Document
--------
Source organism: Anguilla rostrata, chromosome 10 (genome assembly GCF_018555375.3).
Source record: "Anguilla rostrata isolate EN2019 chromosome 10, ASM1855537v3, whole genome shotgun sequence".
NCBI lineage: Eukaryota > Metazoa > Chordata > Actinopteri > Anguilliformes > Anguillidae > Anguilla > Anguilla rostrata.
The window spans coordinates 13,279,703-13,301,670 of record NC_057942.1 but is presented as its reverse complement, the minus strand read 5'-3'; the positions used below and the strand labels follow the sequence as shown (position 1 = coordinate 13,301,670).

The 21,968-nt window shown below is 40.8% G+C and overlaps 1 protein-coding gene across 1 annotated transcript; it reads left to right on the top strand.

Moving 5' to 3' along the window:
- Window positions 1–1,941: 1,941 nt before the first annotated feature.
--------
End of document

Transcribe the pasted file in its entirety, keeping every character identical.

Source organism: Anguilla rostrata, chromosome 10 (genome assembly GCF_018555375.3).
Source record: "Anguilla rostrata isolate EN2019 chromosome 10, ASM1855537v3, whole genome shotgun sequence".
NCBI lineage: Eukaryota > Metazoa > Chordata > Actinopteri > Anguilliformes > Anguillidae > Anguilla > Anguilla rostrata.
The window spans coordinates 13,279,703-13,301,670 of record NC_057942.1 but is presented as its reverse complement, the minus strand read 5'-3'; the positions used below and the strand labels follow the sequence as shown (position 1 = coordinate 13,301,670).

The 21,968-nt window shown below is 40.8% G+C and overlaps 1 protein-coding gene across 1 annotated transcript; it reads left to right on the top strand.

Moving 5' to 3' along the window:
- Window positions 1–1,941: 1,941 nt before the first annotated feature.